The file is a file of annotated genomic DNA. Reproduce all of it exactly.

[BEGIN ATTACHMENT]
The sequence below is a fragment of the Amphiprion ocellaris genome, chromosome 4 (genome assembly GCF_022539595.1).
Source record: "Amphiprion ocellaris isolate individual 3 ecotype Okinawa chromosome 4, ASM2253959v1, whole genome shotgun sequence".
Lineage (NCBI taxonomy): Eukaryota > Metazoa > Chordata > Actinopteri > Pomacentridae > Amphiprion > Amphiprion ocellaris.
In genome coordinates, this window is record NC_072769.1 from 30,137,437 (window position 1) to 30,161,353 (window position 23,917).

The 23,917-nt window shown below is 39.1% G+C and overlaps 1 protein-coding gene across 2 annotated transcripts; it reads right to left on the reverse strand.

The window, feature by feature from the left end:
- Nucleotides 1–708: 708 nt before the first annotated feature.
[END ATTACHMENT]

The sequence below is a fragment of the Amphiprion ocellaris genome, chromosome 4 (genome assembly GCF_022539595.1).
Source record: "Amphiprion ocellaris isolate individual 3 ecotype Okinawa chromosome 4, ASM2253959v1, whole genome shotgun sequence".
Lineage (NCBI taxonomy): Eukaryota > Metazoa > Chordata > Actinopteri > Pomacentridae > Amphiprion > Amphiprion ocellaris.
In genome coordinates, this window is record NC_072769.1 from 30,137,437 (window position 1) to 30,161,353 (window position 23,917).

The 23,917-nt window shown below is 39.1% G+C and overlaps 1 protein-coding gene across 2 annotated transcripts; it reads right to left on the reverse strand.

The window, feature by feature from the left end:
- Nucleotides 1–708: 708 nt before the first annotated feature.